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Which Travel Perks Are — and Aren’t — Worth It?

Geraldine Campbell

Which Travel Perks Are — and Aren’t — Worth It?


When it comes to flying, gone are the days of checking bags, eating meals, or even resting your head on a pillow for free. In fact, if you fly some airlines, you’ll even pay a fee for your carry-on bag. (It’s no wonder U.S. airlines made $3.35 billion in baggage fees last year.)

And flying-related costs are often more transparent than others, like rental car insurance,club level rooms, and vacation packages. So, which extras are really worth it and which aren’t?

Flight Upgrades


The verdict: Worth it (for long trips, anyway)

Booking an airline seat today is a lot more complicated than it used to be. Your options are no longer limited to economy, business, or first class. You can now choose between bigger seats, more leg room, priority boarding, and WiFi on-board (tip: you’ll pay less if you opt-in ahead of time). On Virgin America, for example, $30 will get you “Express” boarding and first rights to limited overhead storage bins, while $159 bumps you up to Main Cabin Select on flights between New York and San Francisco. That upcharge includes priority security access, priority boarding, and one checked bag (otherwise a $25 fee), plus six inches of extra legroom, as many movies as time allows, and nearly everything on the inflight menu. It doesn’t include WiFi, however, which will set you back $11.95 for one hour. 

“It’s a bit of a splurge but you’re getting a lot of value,” says George Hobica, founder of travel site AirfareWatchdog.com. of add-ons like American’s Choice Plus, an $80 upgrade that includes a waived change fee (otherwise $100), a checked bag, Group 1 boarding, a 50 percent mileage boost, and a premium on-board beverage. He adds that the packages Delta offers, like the $21 Ascend package, which pairs a 24-hour WiFi pass with priority boarding, can be a good deal as well, if you have work to get done.

Peak Season Travel


The verdict: Not worth it

You can save money on airfare as well as hotel rooms, says Hobica of off-peak travel. In the Caribbean, for example, low-season rates are typically 50 percent (or more) lower than high-season prices. At Guana Island, a collection of cottages and villas set on 750 acres in the British Virgin Islands, a Sea View Cottage (with meals, wine, and other extras) costs $695 in June, July and August; between December 18 and January 3, rates are $1550 per night. 

There are other advantages to avoiding peak season travel as well. Summers in Europe can get hot and sticky; Sometimes the weather is actually better off-season (like the fall). Finally, you’re more likely to have a genuine experience in the off-season as there will be fewer tourists and more locals around.

Club Level Rooms


The verdict: Worth it (sometimes)

Club floor rooms typically cost between $20 and $100 more than regular rooms and what that extra fee gets you runs the gamut. At the Sheraton New York Times Square, the $25 upgrade to a club room includes continental breakfast and evening hors d’oeuvres in the club lounge, plus free WiFi and local calls. At the Nines, a Starwood Luxury Collection Hotel in Portland, Oregon, the club lounge has breakfast, midday snacks, pre-dinner hors d’oeuvres and evening chocolates and cordials—plus an open bar at a difference of $80 from a regular room. Ritz-Carlton club-level rooms come with the most perks, but they also have the highest premium. Guests who stay in one of 44 club level rooms and suites at the Hotel Arts, a Ritz-Carlton property in Barcelona, for example, have access to the Six Senses spa, cava tastings and craft cocktails, plus food presentations throughout the day all for 160 euros more than a regular room. Bottom line: Find out what extras come with the club floor rooms before you upgrade.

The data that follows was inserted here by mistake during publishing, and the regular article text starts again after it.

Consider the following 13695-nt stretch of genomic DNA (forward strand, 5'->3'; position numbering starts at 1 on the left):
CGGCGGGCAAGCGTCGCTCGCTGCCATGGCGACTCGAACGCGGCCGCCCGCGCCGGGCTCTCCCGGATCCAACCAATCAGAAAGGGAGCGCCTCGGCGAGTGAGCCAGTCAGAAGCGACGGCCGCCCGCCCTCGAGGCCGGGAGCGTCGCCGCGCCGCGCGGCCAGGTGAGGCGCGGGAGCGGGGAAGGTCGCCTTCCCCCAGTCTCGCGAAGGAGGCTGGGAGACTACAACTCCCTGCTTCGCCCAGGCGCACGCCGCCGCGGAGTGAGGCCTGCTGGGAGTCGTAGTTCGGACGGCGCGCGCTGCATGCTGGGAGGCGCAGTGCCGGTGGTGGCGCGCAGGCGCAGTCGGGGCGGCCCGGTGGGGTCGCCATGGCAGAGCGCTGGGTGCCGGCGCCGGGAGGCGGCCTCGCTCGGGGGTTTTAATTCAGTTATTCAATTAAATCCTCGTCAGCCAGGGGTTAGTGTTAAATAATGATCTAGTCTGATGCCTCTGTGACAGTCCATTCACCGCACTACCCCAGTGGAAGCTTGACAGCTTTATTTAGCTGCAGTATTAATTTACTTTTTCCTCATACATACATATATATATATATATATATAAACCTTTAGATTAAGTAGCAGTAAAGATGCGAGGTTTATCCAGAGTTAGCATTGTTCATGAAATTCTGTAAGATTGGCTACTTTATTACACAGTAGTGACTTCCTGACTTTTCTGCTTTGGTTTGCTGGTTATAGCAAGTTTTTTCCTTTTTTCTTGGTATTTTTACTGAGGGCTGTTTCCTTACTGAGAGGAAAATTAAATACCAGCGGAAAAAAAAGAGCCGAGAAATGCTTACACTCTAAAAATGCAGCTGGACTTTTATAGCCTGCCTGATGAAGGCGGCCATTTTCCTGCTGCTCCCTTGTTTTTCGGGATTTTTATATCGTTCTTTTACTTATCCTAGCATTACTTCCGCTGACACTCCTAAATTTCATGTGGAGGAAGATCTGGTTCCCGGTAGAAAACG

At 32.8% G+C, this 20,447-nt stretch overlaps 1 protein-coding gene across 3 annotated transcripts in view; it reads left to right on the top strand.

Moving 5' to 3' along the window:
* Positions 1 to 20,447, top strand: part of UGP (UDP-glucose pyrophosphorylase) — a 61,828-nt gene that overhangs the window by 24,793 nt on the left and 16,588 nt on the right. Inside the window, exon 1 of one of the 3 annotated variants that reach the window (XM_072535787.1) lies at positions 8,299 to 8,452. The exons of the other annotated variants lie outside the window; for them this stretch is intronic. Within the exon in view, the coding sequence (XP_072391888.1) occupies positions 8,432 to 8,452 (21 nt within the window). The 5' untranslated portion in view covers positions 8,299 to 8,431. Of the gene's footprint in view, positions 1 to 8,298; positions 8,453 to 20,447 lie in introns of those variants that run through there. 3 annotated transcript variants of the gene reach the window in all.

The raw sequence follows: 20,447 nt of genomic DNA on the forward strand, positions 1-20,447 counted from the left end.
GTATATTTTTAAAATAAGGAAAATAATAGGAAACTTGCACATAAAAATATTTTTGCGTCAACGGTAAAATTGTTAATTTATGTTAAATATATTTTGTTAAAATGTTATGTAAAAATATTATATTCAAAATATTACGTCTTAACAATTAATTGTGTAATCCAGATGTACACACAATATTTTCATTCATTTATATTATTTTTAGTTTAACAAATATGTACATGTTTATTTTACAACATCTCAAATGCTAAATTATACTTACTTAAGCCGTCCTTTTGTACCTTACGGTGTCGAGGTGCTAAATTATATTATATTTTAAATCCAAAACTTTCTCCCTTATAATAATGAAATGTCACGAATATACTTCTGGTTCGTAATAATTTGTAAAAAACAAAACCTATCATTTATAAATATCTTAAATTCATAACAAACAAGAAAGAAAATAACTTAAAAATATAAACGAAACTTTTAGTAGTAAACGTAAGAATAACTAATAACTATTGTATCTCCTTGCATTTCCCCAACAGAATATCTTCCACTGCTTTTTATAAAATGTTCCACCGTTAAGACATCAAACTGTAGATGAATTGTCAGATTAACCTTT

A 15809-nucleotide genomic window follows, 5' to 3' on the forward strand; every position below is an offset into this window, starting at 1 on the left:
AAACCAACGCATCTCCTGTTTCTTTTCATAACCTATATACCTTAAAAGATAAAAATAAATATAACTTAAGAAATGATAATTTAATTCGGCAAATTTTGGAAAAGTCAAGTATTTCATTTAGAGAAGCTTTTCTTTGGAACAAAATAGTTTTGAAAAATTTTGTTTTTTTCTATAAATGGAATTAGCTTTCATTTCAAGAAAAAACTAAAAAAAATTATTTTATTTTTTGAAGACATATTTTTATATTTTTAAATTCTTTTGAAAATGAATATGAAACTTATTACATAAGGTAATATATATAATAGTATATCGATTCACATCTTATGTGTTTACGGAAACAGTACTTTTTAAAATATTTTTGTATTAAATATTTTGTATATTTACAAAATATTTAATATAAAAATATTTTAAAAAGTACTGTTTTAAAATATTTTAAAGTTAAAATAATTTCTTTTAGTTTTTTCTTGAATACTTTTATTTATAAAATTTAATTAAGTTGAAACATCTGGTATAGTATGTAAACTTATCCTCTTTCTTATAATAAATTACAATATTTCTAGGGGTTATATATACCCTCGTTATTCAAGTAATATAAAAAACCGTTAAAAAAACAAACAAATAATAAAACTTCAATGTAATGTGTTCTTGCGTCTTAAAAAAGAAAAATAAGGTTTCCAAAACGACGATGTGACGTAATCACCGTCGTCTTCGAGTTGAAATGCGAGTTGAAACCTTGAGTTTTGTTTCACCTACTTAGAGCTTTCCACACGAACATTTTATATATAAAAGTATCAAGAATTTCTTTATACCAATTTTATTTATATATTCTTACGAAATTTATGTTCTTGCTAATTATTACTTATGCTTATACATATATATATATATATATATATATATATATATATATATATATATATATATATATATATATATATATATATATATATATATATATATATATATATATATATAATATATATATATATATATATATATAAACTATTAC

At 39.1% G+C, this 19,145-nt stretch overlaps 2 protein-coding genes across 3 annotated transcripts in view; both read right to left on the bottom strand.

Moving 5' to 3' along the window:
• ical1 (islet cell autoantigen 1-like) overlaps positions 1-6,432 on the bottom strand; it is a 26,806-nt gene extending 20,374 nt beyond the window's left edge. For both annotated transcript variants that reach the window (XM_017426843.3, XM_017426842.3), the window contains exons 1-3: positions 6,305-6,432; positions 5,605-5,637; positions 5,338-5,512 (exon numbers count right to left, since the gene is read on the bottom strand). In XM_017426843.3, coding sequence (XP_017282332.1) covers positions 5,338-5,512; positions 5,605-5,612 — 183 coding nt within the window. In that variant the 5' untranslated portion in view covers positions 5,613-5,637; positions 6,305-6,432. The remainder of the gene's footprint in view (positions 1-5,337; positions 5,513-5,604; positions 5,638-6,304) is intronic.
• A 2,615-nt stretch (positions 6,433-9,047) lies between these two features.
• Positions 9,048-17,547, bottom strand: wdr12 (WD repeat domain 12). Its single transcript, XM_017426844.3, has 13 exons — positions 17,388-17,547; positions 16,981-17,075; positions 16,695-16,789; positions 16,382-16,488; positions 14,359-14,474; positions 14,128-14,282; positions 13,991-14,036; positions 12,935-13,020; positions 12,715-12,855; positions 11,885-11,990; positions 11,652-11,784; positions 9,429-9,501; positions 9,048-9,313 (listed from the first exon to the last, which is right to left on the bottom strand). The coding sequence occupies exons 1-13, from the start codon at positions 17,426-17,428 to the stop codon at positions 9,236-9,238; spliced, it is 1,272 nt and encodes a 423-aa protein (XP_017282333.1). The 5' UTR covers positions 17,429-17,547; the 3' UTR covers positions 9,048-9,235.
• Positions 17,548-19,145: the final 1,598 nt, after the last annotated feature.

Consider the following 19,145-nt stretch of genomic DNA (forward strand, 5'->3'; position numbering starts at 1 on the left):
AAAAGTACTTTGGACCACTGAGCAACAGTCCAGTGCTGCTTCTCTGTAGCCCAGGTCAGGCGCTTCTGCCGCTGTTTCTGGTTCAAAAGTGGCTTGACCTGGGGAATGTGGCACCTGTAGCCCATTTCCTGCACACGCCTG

Car Rental Insurance


The verdict: Know before you go

If you own a car, you’re pretty much always covered, at least domestically. On the other hand, warns Hobica, “If you don’t have a car, you’re probably not covered.” Your credit card only covers you in a collision with another car, and it typically only covers the rental car. Find out what your credit card and your car insurance cover—and what they don’t. At the time of this writing, American Express, for example, offered a premium car rental policy, which covers primary theft and damage up to $100,000 at a flat rate of $24.95 for up to 42 consecutive days. Still, even this premium coverage doesn’t protect you if you’re at fault. The bottom line? It may be worth it to buy the liability policy if you’re not covered otherwise.

Hotel Packages


The verdict: It depends

Hotel packages have two primary value-add propositions: financial and experiential. The “Sweet Suite” promotion at the Hotel Palomar in San Francisco, for example, includes a bottle of champagne and chocolates, plus a $50 discount off the rack rate for a Deluxe Suite for a total value of $100. The real question is whether the extra wiggle room (approximately 325 square feet) is worth the $160 upgrade from a King Deluxe Room—or would you rather put that money toward a flight upgrade or something else? Other offerings give guests access to events and perks unavailable to the general public. But it often doesn’t come cheap. Before you book a hotel package, ask yourself: How compelling is it? How much time do you plan on spending at the hotel itself? Could you book the services or events on your own (and, maybe, for less)? Are the perks worth the price? Or would you rather spend the money on something else? 

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